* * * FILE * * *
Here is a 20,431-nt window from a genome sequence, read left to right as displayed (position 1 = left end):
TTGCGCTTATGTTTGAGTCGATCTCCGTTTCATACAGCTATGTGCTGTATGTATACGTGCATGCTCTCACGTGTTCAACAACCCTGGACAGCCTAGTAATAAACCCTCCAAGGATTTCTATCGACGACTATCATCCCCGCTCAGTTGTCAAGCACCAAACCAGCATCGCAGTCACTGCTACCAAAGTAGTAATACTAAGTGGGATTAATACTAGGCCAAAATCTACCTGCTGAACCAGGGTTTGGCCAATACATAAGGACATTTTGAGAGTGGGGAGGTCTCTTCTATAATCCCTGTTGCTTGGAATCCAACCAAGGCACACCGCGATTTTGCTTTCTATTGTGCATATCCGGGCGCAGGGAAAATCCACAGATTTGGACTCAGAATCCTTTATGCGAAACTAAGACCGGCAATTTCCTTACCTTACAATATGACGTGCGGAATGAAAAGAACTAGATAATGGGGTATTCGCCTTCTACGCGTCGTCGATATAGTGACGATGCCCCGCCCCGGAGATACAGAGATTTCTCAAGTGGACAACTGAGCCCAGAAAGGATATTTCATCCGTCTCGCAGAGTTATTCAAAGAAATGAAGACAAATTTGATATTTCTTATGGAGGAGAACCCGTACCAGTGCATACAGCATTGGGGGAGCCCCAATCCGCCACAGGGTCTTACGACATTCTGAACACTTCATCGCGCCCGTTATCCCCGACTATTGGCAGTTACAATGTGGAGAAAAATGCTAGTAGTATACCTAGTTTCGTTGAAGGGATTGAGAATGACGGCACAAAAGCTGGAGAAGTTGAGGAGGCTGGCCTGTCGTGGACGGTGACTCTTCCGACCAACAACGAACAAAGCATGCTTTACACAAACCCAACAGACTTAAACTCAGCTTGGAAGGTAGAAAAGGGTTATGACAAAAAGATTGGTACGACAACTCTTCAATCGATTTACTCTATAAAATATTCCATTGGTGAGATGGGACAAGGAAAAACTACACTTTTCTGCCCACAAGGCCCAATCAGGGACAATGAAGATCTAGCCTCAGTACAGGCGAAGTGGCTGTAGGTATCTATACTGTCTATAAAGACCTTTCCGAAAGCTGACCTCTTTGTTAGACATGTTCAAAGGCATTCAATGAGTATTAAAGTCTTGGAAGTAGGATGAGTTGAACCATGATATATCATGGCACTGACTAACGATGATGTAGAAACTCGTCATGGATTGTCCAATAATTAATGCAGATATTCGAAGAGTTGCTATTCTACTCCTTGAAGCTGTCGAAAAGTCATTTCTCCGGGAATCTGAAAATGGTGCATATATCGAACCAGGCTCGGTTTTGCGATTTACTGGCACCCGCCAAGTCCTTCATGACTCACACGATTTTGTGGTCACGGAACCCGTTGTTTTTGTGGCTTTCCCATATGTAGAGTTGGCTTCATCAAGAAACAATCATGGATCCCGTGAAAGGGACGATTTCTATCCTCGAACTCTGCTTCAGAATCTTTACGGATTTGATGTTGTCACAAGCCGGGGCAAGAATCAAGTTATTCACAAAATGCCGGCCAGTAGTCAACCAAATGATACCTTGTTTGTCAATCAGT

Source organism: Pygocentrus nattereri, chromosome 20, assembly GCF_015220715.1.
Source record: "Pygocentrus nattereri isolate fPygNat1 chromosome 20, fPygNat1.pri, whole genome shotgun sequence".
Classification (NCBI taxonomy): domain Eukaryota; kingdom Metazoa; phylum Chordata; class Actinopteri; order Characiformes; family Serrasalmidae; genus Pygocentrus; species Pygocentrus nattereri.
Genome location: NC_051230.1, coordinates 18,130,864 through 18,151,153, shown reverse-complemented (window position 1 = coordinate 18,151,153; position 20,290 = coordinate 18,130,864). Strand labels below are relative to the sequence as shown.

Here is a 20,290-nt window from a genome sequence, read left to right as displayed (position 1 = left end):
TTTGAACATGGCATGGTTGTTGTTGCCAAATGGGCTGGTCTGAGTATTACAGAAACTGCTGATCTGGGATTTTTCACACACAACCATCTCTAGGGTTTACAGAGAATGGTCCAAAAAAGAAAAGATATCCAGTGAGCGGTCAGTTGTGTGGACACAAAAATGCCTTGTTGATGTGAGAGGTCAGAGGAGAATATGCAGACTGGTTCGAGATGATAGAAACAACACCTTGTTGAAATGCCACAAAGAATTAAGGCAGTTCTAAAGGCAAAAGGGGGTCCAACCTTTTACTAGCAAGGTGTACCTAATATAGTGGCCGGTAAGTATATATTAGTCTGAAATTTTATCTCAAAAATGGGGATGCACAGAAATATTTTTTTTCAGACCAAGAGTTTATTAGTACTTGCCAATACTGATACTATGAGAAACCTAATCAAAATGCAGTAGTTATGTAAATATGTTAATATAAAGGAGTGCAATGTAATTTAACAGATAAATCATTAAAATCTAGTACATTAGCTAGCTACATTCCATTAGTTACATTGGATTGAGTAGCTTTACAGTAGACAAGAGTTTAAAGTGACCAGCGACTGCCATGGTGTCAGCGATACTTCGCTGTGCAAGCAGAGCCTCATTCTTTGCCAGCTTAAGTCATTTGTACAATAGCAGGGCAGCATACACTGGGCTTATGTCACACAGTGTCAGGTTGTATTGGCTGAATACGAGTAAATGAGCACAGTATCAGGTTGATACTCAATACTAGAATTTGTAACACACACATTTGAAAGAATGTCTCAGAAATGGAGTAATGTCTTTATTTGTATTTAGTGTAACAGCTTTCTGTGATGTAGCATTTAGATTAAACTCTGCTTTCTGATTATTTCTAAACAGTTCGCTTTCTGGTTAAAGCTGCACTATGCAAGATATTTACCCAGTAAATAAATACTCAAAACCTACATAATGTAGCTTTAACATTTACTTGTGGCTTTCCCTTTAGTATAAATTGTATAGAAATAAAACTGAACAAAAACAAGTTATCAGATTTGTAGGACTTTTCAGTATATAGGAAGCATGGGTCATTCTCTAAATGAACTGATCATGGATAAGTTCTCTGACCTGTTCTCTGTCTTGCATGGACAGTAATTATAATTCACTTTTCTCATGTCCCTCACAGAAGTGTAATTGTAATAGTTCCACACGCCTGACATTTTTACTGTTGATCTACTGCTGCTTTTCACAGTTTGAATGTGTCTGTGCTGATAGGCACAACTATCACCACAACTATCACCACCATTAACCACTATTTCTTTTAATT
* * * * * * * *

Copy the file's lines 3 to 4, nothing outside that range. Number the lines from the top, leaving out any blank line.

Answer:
Source organism: Pygocentrus nattereri, chromosome 20, assembly GCF_015220715.1.
Source record: "Pygocentrus nattereri isolate fPygNat1 chromosome 20, fPygNat1.pri, whole genome shotgun sequence".